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Types of Bankruptcy

Types of Bankruptcy

Bankruptcy is divided into Chapters (7, 9, 11, 12, 13 and 15). Individuals generally use Chapters 7, 12, 13 and 11. Corporations generally use Chapters 7 and 11. Family farmers and family fisherman generally use Chapters 7, 12 and 13. Chapter 9 is available to municipalities and Chapter 15 is available to parties operating in more than one country; this article will not discuss Chapters 9 and 15.

Chapter 7 - Chapter 7 bankruptcy is also referred to as a liquidating bankruptcy case and is available to most individuals, partnerships and corporations. Individuals filing under Chapter 7 are subject to a Means Test and a pre-filing Credit Counseling requirement. Chapter 7 is designed to give the honest debtor a fresh start by discharging most unsecured debts (partnerships and corporations are not entitled to a discharge).

Chapter 11 - Chapter 11 is often referred to as Reorganization, and is available to individuals, partnerships and corporations. Partnerships and corporations seeking to reorganize are required to file under Chapter 11 and must be represented by an attorney. Individuals filing under Chapter 11 are subject to a Means Test and will generally seek to file under Chapter 13 (or 12) when this is available.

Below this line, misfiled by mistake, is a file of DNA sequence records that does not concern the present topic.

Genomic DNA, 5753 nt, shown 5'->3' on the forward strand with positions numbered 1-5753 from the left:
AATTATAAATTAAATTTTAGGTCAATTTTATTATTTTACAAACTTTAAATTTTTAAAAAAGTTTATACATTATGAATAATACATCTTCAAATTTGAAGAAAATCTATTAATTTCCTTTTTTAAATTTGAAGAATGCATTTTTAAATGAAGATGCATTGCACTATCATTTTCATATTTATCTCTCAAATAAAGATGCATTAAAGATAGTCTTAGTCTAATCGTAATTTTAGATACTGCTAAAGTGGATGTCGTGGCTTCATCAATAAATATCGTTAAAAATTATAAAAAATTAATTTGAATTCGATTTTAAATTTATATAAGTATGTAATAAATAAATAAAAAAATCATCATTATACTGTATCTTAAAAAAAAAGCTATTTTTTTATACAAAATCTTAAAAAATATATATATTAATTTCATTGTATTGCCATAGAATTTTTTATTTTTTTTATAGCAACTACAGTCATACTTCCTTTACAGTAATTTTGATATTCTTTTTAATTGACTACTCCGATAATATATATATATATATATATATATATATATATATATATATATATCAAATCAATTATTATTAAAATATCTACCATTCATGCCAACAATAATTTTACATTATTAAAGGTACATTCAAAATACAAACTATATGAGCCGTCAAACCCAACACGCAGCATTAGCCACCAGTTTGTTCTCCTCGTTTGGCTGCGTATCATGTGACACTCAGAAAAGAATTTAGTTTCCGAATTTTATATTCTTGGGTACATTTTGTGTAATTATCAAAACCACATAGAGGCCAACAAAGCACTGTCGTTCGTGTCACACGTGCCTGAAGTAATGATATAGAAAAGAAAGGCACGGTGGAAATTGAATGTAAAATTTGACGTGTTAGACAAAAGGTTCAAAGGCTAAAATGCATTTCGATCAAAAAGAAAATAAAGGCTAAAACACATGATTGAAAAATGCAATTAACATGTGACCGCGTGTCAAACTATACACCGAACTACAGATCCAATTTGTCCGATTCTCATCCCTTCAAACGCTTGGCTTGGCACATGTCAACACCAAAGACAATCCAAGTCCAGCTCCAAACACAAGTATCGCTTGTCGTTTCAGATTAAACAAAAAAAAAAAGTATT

Chapter 12 - Chapter 12 is used by Family Farmers and Family Fisherman with regular income to reorganize their debts through a repayment plan. The debtor must be engaged in farming operations or a commercial fishing operation. There are limits to the amount of debts that can be reorganized and a percentage of debts related to the farming or fishing operations. There are also limits on other sources of income.

Chapter 13 - Chapter 13 is also called a wage earner plan and is available to individuals with regular income (including sole proprietorships). A Chapter 13 Plan will repay all or part of debts over a three to five year Plan. Debtors are subject to a Means Test to determine the minimum term of the Plan as well as the minimum repayment to non-priority unsecured debts. There are limits to the amount of debts an individual can have to file a Chapter 13. A Chapter 13 is often used by individuals behind on secured debt payments such as home mortgage or automobile payments, and priority debt payments such as taxes, child support or spousal maintenance.

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